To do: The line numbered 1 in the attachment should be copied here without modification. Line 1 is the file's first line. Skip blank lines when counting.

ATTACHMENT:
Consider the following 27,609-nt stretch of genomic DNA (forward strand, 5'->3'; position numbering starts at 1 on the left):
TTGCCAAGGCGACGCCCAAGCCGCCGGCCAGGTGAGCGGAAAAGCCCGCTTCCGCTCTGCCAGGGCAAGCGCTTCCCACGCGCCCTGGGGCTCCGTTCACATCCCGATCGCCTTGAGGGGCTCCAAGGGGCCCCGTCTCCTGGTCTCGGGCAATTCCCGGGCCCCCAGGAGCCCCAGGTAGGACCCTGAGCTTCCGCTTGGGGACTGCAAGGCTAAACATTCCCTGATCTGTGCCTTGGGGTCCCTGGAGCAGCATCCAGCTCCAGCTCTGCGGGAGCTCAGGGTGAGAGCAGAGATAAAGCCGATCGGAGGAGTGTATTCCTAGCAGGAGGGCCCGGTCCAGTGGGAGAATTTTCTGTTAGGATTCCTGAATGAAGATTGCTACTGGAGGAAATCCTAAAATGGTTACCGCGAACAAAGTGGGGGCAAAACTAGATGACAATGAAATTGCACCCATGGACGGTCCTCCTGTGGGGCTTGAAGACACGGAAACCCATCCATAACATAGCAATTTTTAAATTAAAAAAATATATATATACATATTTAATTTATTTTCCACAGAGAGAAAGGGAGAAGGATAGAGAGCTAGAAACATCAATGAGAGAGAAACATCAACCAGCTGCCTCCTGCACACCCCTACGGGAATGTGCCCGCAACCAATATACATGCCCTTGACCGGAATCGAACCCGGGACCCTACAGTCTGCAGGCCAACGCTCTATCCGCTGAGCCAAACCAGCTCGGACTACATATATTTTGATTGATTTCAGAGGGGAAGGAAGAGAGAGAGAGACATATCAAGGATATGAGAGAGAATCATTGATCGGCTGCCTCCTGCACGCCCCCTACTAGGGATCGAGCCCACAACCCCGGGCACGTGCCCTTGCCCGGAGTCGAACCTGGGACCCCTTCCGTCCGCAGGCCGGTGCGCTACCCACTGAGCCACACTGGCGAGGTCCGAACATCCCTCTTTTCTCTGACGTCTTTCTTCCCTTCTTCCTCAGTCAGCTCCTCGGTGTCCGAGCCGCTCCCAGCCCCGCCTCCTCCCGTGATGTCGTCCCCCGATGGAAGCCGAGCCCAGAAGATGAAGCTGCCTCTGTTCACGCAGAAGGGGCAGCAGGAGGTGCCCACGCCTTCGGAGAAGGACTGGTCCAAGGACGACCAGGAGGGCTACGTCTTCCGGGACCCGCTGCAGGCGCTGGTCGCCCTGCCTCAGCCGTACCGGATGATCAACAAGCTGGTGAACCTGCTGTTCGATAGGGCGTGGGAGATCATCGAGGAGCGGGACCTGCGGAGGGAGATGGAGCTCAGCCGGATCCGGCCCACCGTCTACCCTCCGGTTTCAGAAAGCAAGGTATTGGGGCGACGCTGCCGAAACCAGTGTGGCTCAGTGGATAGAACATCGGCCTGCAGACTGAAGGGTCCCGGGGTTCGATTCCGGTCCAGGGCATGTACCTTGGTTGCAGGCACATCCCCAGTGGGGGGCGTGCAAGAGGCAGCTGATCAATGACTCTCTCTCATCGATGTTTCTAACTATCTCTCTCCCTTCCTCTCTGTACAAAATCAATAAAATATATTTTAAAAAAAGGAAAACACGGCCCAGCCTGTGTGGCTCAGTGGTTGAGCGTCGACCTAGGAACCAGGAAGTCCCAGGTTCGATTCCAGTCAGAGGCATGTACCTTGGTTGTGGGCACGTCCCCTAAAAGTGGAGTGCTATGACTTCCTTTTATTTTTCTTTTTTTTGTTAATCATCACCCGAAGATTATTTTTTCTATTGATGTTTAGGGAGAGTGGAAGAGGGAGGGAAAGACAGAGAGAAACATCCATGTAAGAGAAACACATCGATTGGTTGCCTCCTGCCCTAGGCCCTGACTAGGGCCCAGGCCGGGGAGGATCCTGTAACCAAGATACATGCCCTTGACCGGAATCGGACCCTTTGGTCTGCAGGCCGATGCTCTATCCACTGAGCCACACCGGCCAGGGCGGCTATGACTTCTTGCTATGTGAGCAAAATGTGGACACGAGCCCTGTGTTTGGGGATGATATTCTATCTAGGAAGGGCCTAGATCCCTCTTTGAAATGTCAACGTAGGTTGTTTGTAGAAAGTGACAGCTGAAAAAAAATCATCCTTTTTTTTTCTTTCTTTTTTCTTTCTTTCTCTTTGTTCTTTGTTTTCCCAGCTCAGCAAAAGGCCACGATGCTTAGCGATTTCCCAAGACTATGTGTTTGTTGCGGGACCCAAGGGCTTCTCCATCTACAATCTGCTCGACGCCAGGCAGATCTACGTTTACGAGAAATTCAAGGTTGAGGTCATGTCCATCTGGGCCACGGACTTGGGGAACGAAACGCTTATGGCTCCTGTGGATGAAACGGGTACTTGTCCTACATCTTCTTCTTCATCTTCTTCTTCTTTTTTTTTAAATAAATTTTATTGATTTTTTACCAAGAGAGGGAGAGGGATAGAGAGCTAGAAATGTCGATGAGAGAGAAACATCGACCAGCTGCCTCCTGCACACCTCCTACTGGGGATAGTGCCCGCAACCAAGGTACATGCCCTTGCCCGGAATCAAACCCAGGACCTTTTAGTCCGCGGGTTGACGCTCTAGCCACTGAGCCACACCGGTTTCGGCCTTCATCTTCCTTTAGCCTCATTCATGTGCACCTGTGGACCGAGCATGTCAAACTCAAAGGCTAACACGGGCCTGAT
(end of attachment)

Consider the following 27,609-nt stretch of genomic DNA (forward strand, 5'->3'; position numbering starts at 1 on the left):